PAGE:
Personal responsibility modulates neural representations of anticipatory and experienced pain

Min Pu, Rongjun Yu*

*Corresponding author for this work

Research output: Contribution to journalJournal articlepeer-review

3 Citations (Scopus)


An individual's sense of personal responsibility is crucial for adaptive functioning in ever-changing social situations. This study investigated how the sense of personal responsibility affected the neural dynamics of anticipating one's own pain and another person's pain, using EEG. Participants played a cooperation game in which either the participant (self-context) or the confederate (other-context) received a mild electric shock whenever one of them erred. At the anticipatory stage of pain, feedback-related negativity (FRN) and P300 were sensitive to the degree of responsibility in both contexts. The FRN was more negative when the participant had full responsibility (only the participant had erred) than when the participant shared responsibility with the confederate (both had erred) or had no responsibility (only the confederate had erred), and shared responsibility elicited more negative FRN than no responsibility. Having no responsibility produced larger P300 amplitudes than having shared or full responsibility, whereas there was no significant difference in P300 amplitude between the shared responsibility and the full responsibility conditions. When the shock was delivered to the participants, the P2 was smaller when there was no responsibility than when there was shared or full responsibility. When participants observed the painful facial expressions of the confederates, the P300 was not sensitive to responsibility level. Our results suggest that responsibility level modulates FRN and P300 in anticipation of pain experienced by both self and others, reflecting the attentional and affective experiences in both pain- and empathy-related processes.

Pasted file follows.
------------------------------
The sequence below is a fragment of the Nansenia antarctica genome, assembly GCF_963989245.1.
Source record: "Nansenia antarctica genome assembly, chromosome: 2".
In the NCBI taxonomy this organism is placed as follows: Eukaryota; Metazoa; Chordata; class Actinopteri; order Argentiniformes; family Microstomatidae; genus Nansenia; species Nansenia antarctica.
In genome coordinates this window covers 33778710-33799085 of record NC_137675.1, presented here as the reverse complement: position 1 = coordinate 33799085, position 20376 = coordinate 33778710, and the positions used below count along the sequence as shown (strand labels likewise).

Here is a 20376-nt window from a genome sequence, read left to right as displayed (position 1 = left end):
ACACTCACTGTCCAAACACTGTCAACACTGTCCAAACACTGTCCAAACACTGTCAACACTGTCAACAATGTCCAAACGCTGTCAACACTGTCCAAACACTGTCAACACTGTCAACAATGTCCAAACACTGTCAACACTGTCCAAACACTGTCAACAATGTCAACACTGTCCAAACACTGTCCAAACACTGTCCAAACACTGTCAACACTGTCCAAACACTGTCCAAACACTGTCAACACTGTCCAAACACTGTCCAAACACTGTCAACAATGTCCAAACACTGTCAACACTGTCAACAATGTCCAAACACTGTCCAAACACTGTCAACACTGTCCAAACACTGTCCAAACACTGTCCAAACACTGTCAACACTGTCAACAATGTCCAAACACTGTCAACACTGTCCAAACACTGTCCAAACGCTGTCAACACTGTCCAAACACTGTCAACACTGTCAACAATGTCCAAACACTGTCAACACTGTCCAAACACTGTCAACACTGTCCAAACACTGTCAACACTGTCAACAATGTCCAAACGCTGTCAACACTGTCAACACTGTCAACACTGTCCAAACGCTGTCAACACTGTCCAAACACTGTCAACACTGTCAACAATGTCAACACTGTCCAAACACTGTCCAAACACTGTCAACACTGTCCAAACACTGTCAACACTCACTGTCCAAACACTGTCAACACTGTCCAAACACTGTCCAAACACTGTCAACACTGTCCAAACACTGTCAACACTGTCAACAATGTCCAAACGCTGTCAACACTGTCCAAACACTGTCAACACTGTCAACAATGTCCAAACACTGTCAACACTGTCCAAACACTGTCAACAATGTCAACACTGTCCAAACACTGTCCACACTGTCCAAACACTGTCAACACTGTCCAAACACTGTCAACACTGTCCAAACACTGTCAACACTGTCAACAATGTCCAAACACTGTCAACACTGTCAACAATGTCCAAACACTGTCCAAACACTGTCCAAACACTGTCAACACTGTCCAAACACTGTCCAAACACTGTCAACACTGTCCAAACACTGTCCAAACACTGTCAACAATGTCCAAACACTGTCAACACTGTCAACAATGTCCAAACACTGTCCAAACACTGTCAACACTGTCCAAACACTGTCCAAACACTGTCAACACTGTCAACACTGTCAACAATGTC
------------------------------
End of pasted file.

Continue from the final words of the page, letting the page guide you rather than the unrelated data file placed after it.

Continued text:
Original languageEnglish
Article numbere13294
Issue number3
Publication statusPublished - Mar 2019

Scopus Subject Areas

  • Neuroscience(all)
  • Neuropsychology and Physiological Psychology
  • Experimental and Cognitive Psychology
  • Neurology
  • Endocrine and Autonomic Systems
  • Developmental Neuroscience
  • Cognitive Neuroscience
  • Biological Psychiatry

User-Defined Keywords

  • anticipatory pain
  • experienced pain
  • FRN
  • P2
  • P300
  • responsibility


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